You are here

Should defendant testify at his trial?

I was following that trial at Rutgers where the guy made a video of his gay roommate. I think he should have been punished but I wondered why he didn't take the stand in his own defense. I always wonder that when I see the defense team refusing to put the defendant on the stand. Why do they do that?

Share this with your friends

Interesting case.  First, just to clarify, it is always the defendant's decision whether to take the stand or not. If he wishes to testify, he has that right, and nobody can stop him. However, the defendant would be foolish to ignore the advice of his counsel on this matter.  The attorney is more objective and much better able to see any potential problems that might come from having the defendant take the stand. 

When making the decision of whether to advise the client to testify or not, the attorney will consider a host of issues, some obvious and some not.  In some cases, after spending some time with the defendant, the attorney and defense team may decide that the defendant simply does not present well.  The fear is that if the jury gets to know the defendant, they may not like what they find.  That is not a good thing for a criminal defendant.  We are all human. Sometimes, even if we do not realize it, or 'impartiality" can be clouded by our feelings about a particular person.

Then there is the risk factor.  Sometimes a defendant can say something on the stand, without the attorney's for-knowledge, that "opens the door" for other, damning testimony to come in.  Direct examination by the defendant's attorney is one thing, but once the prosecutor gets up there and starts rattling the defendant's cage, you never know what might pop out of his mouth.  For example, even if the judge has ruled, before the defendant takes the stand, that his past criminal history, say an arrest for possession of drugs, or drug abuse is not admissible, that can change if the defendant volunteers testimony regarding that drug use.  At that point, the court may rule that the defendant opened the door to that line of questioning.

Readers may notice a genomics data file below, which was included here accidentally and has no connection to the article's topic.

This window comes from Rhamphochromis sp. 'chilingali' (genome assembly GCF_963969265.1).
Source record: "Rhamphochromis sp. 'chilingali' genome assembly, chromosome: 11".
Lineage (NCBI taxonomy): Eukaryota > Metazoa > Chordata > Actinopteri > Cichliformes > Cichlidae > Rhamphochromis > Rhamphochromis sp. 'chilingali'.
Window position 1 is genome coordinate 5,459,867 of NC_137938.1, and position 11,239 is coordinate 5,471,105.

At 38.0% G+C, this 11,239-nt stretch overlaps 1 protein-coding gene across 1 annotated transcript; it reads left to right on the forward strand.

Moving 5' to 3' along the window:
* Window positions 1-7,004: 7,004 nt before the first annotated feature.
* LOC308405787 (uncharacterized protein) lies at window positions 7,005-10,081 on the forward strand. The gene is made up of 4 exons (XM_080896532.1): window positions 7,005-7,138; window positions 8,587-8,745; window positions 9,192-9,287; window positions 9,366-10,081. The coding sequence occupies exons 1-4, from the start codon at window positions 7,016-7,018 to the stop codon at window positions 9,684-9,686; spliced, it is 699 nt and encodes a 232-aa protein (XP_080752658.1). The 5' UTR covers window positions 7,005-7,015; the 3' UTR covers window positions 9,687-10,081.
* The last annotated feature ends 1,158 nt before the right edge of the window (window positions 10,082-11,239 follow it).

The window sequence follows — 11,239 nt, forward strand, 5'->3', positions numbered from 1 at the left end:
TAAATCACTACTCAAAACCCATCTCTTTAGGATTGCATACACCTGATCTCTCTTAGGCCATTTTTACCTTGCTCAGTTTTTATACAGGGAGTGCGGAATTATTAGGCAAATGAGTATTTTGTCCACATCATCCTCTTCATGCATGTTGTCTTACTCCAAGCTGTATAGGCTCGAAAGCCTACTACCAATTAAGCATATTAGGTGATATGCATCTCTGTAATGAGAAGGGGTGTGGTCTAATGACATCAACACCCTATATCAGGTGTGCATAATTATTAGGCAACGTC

As a final example of the issues involved, if the defendant does not take the stand, with some exceptions, his criminal history is not relevant.  But once he becomes a witness, if the nature of his criminal history calls his credibility into question, then that history may become relevant.  So, every case is different, and every decision regarding whether to testify or not will be different.  My best advice:  Get an experienced criminal defense attorney, someone who has been before a few juries and knows her way around the court.

Talk to a Criminal Defense Attorney Today
Most offer FREE Consultations
Connect with The Forum
facebook google twitter linkedin